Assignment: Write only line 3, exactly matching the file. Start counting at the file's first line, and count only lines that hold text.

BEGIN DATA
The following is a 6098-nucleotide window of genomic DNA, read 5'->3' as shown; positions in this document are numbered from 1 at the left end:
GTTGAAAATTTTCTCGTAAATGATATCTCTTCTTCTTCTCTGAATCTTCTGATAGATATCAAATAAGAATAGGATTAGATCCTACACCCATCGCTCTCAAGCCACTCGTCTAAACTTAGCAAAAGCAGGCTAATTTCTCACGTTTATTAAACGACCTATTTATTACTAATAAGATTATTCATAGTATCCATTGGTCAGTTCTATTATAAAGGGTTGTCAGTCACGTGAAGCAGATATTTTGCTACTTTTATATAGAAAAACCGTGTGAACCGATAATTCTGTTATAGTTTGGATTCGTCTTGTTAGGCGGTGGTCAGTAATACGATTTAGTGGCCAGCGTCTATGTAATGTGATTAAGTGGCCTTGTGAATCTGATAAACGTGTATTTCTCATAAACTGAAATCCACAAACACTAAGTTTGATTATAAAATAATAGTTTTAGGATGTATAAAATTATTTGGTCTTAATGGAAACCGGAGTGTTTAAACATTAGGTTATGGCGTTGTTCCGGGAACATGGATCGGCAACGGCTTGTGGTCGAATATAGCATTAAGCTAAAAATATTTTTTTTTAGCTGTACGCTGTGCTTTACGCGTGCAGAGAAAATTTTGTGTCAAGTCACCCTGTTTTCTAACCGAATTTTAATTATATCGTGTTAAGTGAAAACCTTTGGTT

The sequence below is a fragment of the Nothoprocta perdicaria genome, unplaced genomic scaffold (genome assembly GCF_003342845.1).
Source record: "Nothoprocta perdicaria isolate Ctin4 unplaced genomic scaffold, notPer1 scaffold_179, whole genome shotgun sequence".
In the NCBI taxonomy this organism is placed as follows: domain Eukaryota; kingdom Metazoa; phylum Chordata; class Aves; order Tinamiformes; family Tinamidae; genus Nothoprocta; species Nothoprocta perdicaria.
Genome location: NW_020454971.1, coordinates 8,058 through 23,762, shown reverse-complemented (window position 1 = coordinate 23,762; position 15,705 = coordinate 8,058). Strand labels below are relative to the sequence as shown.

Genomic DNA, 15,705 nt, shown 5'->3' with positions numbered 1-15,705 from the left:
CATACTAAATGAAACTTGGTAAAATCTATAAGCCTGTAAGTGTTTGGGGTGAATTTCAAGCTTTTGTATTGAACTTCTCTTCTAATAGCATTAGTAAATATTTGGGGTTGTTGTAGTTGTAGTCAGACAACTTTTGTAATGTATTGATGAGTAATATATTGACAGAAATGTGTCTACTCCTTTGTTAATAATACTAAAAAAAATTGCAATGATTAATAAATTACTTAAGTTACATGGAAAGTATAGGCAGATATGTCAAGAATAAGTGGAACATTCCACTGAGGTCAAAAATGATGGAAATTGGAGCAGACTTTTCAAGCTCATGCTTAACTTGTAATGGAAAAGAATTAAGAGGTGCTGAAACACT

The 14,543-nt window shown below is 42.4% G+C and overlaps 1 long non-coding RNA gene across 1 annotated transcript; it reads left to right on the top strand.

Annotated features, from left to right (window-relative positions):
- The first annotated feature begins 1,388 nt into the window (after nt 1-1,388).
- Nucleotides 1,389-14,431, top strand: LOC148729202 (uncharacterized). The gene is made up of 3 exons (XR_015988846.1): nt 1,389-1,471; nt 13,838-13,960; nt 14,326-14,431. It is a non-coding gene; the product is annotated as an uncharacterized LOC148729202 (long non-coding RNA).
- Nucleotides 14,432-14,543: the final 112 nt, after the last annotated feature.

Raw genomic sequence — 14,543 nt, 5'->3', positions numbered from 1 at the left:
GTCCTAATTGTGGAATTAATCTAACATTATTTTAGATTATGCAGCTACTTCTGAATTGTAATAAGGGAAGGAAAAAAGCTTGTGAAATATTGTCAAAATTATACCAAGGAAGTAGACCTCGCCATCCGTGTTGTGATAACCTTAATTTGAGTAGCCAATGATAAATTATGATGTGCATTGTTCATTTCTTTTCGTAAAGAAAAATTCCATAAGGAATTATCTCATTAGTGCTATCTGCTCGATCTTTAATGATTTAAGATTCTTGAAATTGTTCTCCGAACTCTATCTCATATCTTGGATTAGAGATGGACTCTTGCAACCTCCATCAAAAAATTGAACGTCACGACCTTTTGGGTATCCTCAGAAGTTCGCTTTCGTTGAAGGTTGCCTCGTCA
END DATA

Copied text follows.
The sequence below is a fragment of the Nothoprocta perdicaria genome, unplaced genomic scaffold (genome assembly GCF_003342845.1).